One night our mission was to raid a microwave site. There was a platoon from some mech battalion waiting for us. We knew it, but we had to try anyways. We approached the site in several cars driven by our German auxiliaries carrying on and blowing horns like typical fussball revelers. As we approached the site, we lept out of the cars and attacked the mech troops. A serious fist fight ensued. Suddenly, one of the mech troops butt stroked one of the Italians. He went down. The other Italians than pulled their Beretta M-12 machine pistols out of the back seats of the cars. I had them leave them in the cars because they didn't have blanks... only live 9mm ammo. At least our AKMS' had blanks. "You move, I blowa you head off." I heard Roberto say. I and my intel sergeant told the mech troopers to back down immediately because they were now facing pissed off Italians with live ammo. It worked, luckily. We jumped back in the cars and left fast, but not before the Italians grabbed four prisoners. We put the prisoners in a dank cellar room in a farmhouse. The Italians and my Irish intel sergeant were the only people that spoke around the four young prisoners. We purposely tried to convince the young troops that this was no exercise and that they were captured by Red Brigade and IRA terrorists. The ruse worked. The interrogation with an Italian-English phrase book was a sight to behold. We learned stuff about that battalion that would curl your toes. We gave the poor bastards back after a few days. They cried enough for a while.

A few days later, we stole the mech battalion commander's jeep from their CP in a local village. We had their CEOI and a copy of their opfor oplan in an ammo box in the jeep. We gave the jeep and the documents back after a few days, but only after driving the jeep behind one of the farmers honey wagons for a while. If you haven't smelled the fermented bull piss that Germans spread on their fields, thank your lucky stars.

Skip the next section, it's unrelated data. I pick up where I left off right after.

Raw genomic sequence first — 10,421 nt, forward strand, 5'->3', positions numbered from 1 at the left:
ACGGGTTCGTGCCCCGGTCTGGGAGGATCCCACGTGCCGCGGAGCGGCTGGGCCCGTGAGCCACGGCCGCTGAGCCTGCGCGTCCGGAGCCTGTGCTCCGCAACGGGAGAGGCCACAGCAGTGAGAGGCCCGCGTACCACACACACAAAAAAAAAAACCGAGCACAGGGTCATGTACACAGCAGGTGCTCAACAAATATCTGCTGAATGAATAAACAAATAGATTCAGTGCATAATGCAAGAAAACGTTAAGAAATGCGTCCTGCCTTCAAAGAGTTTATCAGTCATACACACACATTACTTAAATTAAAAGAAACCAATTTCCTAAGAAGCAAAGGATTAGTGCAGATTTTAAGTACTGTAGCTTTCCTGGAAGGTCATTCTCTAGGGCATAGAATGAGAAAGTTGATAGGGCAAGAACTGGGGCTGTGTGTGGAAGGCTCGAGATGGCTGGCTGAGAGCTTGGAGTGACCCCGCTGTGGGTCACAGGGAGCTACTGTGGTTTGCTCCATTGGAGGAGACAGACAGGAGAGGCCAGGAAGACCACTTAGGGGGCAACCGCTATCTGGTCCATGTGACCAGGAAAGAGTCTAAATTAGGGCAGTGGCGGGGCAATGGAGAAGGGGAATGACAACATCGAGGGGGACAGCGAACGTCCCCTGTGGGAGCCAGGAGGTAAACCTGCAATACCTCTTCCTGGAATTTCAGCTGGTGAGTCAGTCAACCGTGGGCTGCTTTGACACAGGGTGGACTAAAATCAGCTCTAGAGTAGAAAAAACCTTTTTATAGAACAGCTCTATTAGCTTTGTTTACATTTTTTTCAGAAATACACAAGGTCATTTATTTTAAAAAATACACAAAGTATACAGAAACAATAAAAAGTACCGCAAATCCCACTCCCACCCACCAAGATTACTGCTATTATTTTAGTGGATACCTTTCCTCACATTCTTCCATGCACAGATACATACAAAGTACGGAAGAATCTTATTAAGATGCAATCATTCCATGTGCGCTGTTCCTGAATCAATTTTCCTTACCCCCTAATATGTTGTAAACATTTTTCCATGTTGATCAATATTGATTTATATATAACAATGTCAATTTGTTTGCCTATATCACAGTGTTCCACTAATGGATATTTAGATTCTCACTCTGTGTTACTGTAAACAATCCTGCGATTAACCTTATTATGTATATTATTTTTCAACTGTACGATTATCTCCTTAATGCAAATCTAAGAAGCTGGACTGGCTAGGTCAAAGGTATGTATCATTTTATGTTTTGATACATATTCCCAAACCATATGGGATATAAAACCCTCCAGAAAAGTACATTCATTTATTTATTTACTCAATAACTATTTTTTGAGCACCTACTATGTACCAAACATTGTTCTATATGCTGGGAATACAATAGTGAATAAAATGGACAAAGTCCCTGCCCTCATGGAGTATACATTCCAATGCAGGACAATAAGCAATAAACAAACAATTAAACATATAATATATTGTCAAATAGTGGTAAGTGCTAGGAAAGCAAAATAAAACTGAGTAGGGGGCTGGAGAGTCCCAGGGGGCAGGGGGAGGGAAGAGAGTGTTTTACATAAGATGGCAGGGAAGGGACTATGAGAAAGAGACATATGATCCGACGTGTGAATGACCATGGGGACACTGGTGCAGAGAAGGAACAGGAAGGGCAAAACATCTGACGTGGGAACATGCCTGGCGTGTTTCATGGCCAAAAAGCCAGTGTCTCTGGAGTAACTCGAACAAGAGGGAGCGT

The final insult we delivered to that mech battalion was some fake intel we planted about our location through our auxiliary. They thought they finally had us and employed two full companies in a cordon and search operation that, of course, yielded nothing. God help us if they ever caught us.

We met that Incursore team again in Lebanon in 1983.

Fred

SteveG,

Sadly no, I was based out of Groton and Norfolk. Point Loma would have been a nice change.

Fred

TTG,

".... The other Italians than pulled their Beretta M-12 machine pistols out of the back seats of the cars... they didn't have blanks... only live 9mm ammo."

That reminds me of the time a seal team came to the sub base for a 'training' excise to see how well the submarine force and the marine detachment did in spotting potential saboteurs, including men using scuba gear (a mean feat in a river with a seven knot current). I should do like Tyler and put together a book.

Tyler

Was anyone here involved with Operation Paul Bunyan? I wouldn't have believed it if I hadn't seen stuff as crazy with my own eyes, especially the parts about South Korean commandos with Claymore mines strapped to their chests screaming insults at the Norks across the bridge.

Tyler

Nah, my book is about humans going to war alongside intelligent dinosaurs armed for bear.

So about as nuts as some of the stories here.

Fred

Dinosaurs are great, except for the ones in Congress.